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Michael Martirano was reappointed Wednesday as superintendent of St. Mary’s public schools for a third four-year-term.

Though contract details still must be worked out between the board of education and superintendent, Sal Raspa, school board chair, organized a ceremony to honor Martirano’s continued tenure on the job he has held since 2005.

“Stability in leadership matters,” Martirano said at the start of the school board’s regular meeting. All of the county’s public school principals as well as dozens of other employees were in the room to hear the announcement. Cake was served afterward.

“We’ve got the right people on the bus in the right seats,” Martirano said. “Hold on tight, because the next four years are going to be some fun as well.”

Martirano, who was at one point the youngest superintendent in the state, now is among the longest serving of the 24 school system superintendents in Maryland.

Martirano’s new term will run from July 1, 2013, through June 30, 2017. He will negotiate a contract with the school board members sometime during the next four months.

Martirano’s current annual salary is $216,986. That is the seventh highest of Maryland’s 24 school jurisdictions, according to data from October 2012.

“Thank you for being more than we could imagine,” said board member Cathy Allen, who was on the school board when Martirano was first named St. Mary’s superintendent. “It is a challenging job.”

School board members, principals and others at Wednesday’s announcement praised Martirano for his communication skills, integrity, trustworthiness and vision.

“He’s made us one of the most progressive systems in the state, if not the nation,” Garth Bowling, principal of Chopticon High School, said.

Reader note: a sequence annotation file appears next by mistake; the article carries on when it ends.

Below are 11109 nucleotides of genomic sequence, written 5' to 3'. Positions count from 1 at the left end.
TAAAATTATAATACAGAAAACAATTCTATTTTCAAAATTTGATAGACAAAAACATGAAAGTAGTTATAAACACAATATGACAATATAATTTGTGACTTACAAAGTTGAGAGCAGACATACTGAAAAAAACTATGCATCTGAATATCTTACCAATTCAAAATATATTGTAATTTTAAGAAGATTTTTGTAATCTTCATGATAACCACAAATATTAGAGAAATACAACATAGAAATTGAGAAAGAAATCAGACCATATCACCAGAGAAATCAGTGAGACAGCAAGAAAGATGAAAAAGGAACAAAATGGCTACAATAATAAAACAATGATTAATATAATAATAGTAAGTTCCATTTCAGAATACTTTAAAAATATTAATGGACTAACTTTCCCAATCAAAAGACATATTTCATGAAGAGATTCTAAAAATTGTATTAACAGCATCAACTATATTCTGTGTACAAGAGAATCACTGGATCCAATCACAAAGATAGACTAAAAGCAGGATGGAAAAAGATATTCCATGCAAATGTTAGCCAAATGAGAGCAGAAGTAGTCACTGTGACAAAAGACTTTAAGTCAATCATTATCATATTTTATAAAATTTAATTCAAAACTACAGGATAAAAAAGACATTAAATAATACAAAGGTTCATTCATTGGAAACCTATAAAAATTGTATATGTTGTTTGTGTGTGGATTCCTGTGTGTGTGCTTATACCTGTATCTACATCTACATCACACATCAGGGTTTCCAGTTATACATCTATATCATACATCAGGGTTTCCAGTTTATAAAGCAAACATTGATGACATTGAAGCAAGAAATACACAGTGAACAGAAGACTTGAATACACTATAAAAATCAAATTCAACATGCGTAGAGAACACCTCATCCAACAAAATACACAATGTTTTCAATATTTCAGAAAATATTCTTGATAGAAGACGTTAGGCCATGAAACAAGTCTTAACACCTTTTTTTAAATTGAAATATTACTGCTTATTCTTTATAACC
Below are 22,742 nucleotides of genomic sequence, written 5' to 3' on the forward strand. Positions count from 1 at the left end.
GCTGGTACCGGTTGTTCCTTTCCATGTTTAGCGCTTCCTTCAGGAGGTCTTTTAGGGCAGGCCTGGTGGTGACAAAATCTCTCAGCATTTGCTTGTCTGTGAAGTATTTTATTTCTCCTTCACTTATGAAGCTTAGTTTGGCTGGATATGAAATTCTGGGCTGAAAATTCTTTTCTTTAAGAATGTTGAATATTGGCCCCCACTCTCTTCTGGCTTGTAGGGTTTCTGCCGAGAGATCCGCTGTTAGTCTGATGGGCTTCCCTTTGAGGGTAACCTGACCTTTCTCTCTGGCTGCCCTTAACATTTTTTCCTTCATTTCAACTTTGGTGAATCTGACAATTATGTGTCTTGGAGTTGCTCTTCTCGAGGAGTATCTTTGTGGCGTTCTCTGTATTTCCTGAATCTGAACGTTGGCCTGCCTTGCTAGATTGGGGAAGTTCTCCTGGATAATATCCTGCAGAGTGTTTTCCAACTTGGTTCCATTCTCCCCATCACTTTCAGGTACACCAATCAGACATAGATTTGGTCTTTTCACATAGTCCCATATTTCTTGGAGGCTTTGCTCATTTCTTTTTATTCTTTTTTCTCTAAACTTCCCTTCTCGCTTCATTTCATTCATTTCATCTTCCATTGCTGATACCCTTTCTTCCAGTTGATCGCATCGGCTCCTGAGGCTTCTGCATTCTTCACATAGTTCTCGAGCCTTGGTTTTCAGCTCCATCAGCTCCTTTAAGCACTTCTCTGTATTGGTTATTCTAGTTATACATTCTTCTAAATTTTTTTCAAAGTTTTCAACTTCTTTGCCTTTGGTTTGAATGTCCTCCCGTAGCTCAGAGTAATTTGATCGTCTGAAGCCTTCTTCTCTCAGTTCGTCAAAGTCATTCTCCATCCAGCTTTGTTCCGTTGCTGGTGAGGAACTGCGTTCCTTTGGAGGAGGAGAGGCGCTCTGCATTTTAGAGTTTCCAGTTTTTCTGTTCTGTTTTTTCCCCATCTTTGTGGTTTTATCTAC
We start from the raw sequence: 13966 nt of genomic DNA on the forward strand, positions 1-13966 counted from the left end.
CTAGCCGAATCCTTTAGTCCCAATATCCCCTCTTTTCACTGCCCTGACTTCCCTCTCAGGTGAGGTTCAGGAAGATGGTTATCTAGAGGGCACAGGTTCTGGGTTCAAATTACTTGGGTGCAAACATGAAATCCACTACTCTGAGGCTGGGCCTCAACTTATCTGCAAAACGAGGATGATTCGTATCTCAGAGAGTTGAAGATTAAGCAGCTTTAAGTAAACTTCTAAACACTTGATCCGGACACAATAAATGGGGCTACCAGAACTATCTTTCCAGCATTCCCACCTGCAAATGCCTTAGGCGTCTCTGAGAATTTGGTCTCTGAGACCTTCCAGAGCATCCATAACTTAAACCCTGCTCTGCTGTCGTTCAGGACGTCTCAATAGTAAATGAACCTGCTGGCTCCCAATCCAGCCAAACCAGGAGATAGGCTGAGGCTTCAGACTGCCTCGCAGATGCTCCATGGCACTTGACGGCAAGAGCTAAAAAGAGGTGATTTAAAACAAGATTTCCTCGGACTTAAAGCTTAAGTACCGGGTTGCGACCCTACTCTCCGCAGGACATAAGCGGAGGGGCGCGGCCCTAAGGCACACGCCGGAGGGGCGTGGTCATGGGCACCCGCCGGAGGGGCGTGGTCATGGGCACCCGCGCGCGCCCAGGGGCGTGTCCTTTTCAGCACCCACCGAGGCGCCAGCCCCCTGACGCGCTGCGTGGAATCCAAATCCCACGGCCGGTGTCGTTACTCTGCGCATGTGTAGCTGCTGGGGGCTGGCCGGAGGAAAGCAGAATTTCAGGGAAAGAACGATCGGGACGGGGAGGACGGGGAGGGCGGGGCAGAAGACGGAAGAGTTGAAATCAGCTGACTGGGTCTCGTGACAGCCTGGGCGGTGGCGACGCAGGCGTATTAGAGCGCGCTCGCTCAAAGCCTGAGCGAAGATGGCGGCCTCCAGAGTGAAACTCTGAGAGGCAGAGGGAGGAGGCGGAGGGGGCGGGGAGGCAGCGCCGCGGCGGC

Martirano previously worked in several Maryland school systems as a science teacher, principal and school administrator. He was director of school administration for Howard County public schools before coming to St. Mary’s as superintendent.

“My entire life has been devoted to make life better for you,” Martirano said to students in the room.

Anna Laughlin, president of the local teachers union, said Martirano has made St. Mary’s known and respected among Maryland educators. “I know you get it. You understand how important the people are to this school system,” Laughlin said.

Automatic raises are not built in for the superintendent; they must come in the form of addenda to his contract approved by the school board. He received a $3,200 raise this school year; the first in three years.

He has also received enhancements in other benefits. Based on a contract amendment negotiated last summer, he is currently given 78 days of annual leave a year, or about 1½ days a week. He can cash out up to 58 days of unused annual leave a year.

He also gets 52 days of sick leave a year, or one day a week, and 10 vacation days a year, according to his current contract. He has a $12,000 annual car allowance.

As superintendent of St. Mary’s public school system, Martirano oversees about 3,000 employees — including teachers, administrators, substitutes and bus drivers under contract who, in turn, educate and transport more than 17,000 students.

During the eight years leading St. Mary’s schools, graduation rates have improved, new high school pathways for students, including the STEM academies and Fairlead Academy, were established, and the school system grew by about 1,000 students.

“We will not take any less than what you’ve given us so far,” Brooke Matthews, school board vice chair, said.